This is an archived article and the information in the article may be outdated. Please look at the time stamp on the story to see when it was last updated.

DENVER (KDVR) — Colorado’s suicide rate is at a 15-year high.

This Sunday is the start of National Suicide Prevention Week, which aims to remove the stigma surrounding discussions of mental health, while at the same time lowering the number of deaths caused by avoidable self-inflicted means.

More than a thousand Coloradans each year take their own lives. The state has one of the nation’s highest suicide rates, a number that has been rising for decades. More Coloradans between 10 and 44 years old died by their own hand than any other cause except accidents.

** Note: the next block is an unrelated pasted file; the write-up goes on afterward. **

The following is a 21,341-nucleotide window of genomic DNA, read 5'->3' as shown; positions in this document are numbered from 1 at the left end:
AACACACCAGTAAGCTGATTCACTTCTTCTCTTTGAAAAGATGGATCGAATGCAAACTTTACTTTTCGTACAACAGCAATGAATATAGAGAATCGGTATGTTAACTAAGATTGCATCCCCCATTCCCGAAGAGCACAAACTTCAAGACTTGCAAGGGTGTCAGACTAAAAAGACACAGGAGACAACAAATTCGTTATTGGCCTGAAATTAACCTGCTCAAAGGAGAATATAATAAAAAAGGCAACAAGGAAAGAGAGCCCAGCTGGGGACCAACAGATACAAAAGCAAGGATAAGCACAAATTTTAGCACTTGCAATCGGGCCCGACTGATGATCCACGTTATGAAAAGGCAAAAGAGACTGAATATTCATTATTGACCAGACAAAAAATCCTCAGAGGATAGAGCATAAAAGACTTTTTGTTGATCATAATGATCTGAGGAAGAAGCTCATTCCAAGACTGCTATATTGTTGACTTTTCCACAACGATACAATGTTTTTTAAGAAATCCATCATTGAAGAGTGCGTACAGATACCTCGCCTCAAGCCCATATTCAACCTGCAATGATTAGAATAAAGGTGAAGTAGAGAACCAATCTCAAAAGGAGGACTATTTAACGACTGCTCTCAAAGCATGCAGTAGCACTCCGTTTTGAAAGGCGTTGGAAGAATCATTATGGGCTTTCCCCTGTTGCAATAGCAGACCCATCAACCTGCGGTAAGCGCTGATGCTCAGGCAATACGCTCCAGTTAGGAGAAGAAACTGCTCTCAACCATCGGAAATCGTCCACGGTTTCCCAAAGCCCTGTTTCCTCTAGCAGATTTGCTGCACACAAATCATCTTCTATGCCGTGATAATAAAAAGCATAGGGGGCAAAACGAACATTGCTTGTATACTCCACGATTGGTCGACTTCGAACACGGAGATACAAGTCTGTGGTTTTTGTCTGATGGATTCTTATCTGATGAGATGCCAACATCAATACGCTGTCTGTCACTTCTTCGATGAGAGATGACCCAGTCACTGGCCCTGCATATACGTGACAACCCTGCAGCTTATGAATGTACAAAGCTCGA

According to U.S. Centers for Disease Control and Prevention data, 21.5 people died by suicide in Colorado in 2020 per every 100,000 people. This was the nation’s seventh-highest suicide rate.

States with large rural populations tend to have higher suicide rates as suicides occur more frequently in rural areas. Suicide rates are consistently highest in mountain and western states, led by Wyoming, Alaska and Montana.

This is a nearly decade-long trend. Since 2014, Colorado’s suicide rate has been among the nation’s 10 highest in every year except 2017, when it was the eleventh highest. The state’s rate has been consistently rising for the last 15 years.

Colorado’s suicide rate has risen 35% since 2004, from 17 to 23 last year — the highest rate in that time.

If you or anyone you know needs a lifeline, please call 988, 844-493-8255 or text “talk” to 38255. The Colorado Crisis Service Hotline has people standing by whenever you need to talk.